I can’t get my brain to stop these thoughts: “If I don’t try to get up to the rim, I will feel like I somehow failed. If I sit here all day and do nothing, or just read my book and relax, I will feel like I have let myself down. If I don’t get some writing done for this site, I’ll feel like I let my partner down. I’ll worry that people who knew what my plan was will wonder why I didn’t take that chance to SEE THE GRAND CANYON. Am I being safe? Or silly? Am I being practical or lazy?”

I’m stuck in a depression loop.

These are the thoughts that will roll around in my head, until I’m back in bed in tears.

I know this is not uncommon. I follow enough travelers to know that depression or anxiety can hit at really unfortunate times.

We get stuck. It doesn’t make us any less adventurous, or brave, or full of life. 
What feels like something minor also feels like a lot today. 

gelato cures depression (not a fact)
2 gelato, one wine, all for me.

Hours later.

I did make myself go to the hotel gym and work out for a bit. I got a frozen meal in the lobby and ate it at the desk in my room, and here I am hammering out this little piece hoping that if you are sitting in a hotel room somewhere, feeling depressed because something minor has thrown off your plans and you’re beating yourself up for feeling like a privileged brat, that it’s ok. 

Weeks later, looking back.

I wrote this piece. I cried for a bit. I got in the shower and got dressed and called a Lyft and took myself out to dinner at a cute little wine bar in downtown Flagstaff — FLG Terroir. I was able to shake off the depression and salvage part of my Saturday.

On Sunday afternoon the sun came out, the snow melted, and I drove around Flagstaff for a bit and walked around downtown. 

It wasn’t the weekend I had planned, and in the end, none of the things plaguing me came to fruition. That’s what anxiety and depression can sometimes do—and sometimes, that hits you when you are on the road. I had a chill weekend. I went back to work on Monday. I flew home on Wednesday. Nothing bad happened. No one cared. It was a moment. 

Do what you need to do to take care of your mental, physical and spiritual health. The next adventure will be there when you’re ready.

5 Tips to get out of your head and back to your trip:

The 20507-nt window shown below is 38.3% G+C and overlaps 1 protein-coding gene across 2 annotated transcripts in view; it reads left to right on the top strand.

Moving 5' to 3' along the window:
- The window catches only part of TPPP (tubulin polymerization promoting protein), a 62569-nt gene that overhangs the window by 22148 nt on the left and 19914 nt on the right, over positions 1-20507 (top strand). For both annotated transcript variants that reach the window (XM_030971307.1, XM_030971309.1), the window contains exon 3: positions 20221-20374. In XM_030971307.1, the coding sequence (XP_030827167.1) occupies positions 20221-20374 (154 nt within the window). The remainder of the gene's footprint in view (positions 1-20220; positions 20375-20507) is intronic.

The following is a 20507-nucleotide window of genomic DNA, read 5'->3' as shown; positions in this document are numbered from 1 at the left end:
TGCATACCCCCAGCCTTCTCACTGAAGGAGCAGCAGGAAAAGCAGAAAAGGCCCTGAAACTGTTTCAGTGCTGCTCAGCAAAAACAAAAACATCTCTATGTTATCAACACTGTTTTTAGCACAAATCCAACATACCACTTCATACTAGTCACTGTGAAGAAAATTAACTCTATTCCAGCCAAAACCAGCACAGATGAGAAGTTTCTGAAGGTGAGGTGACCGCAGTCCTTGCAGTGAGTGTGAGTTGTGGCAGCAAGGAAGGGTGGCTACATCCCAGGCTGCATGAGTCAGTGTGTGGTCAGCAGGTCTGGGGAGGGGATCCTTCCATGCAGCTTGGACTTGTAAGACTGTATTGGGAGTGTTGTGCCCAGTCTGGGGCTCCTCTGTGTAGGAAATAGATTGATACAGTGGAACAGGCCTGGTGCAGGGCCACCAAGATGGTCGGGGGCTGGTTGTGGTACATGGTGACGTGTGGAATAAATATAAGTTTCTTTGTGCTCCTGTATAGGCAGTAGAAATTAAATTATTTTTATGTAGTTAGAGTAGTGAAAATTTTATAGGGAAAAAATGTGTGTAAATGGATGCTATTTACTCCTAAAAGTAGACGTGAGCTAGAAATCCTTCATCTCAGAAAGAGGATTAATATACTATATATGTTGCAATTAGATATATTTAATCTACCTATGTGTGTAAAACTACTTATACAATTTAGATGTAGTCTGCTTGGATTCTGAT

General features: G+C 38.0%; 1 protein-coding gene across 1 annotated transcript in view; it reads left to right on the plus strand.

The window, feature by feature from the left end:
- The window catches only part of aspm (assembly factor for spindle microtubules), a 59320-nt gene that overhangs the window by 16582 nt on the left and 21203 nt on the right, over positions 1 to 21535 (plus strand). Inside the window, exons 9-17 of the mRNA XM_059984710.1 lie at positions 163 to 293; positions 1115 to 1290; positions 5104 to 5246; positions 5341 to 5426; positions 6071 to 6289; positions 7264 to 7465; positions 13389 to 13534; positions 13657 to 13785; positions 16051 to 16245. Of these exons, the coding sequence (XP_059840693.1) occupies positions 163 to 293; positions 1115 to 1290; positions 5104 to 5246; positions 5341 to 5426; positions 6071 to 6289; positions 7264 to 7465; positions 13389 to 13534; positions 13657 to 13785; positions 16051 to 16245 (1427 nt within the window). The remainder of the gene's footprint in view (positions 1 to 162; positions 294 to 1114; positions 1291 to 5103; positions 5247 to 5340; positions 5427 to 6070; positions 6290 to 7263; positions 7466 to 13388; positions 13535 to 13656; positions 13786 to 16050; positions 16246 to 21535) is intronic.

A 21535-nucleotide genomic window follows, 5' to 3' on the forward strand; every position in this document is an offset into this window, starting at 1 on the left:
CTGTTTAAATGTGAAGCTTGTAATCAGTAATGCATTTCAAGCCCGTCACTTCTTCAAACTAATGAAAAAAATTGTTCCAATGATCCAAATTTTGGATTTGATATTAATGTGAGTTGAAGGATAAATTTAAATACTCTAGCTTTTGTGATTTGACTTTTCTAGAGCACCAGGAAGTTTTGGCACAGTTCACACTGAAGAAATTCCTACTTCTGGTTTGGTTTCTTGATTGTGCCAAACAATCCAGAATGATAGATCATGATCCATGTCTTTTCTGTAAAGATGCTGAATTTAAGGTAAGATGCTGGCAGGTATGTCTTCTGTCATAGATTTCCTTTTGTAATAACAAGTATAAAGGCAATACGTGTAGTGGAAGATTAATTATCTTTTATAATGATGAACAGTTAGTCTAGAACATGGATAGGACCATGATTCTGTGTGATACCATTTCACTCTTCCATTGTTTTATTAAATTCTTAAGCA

1. Phone a friend – Do you have a familiar, someone you can call and have them walk you through how you are feeling?
  2. Allow yourself some time to just BE. Breathe, sleep, cry and acknowledge how you are feeling. For me it helped to write about it, even if I hadn’t decided to share, writing helped me identify my feelings.
  3. If you are prone to anxiety and/or depression, leave room in your trips, if possible, for some mental health time. I find the harder I push myself, the pace of my trip can take a toll. I need to recharge my batteries.
  4. Align your accommodations to your need for community. If you are an extrovert, consider booking a hostel over a hotel. If you are an ambivert, consider a hostel with a private room. I myself am an introvert and really need the peace and quiet to recharge my social batteries.
  5. Remind yourself to stay flexible. Travel requires flexibility, and if we set ourselves up to expect perfection, as I had on this trip, we are bound to get overwhelmed. Remember the process, success and failure, is part of the experience of travel. I ended up going back to Flagstaff six months later and made it to the Grand Canyon. That time with an old friend and the experience was even better than it would have been on my own that snowy March day.

I have mild anxiety and depression, which I manage in various ways. If you need help or are at risk of harming yourself, please contact the National Suicide Prevention Line. They are available by phone or text in English and Spanish: 1-800-273-8255.

No matter where you are, treat yourself kindly.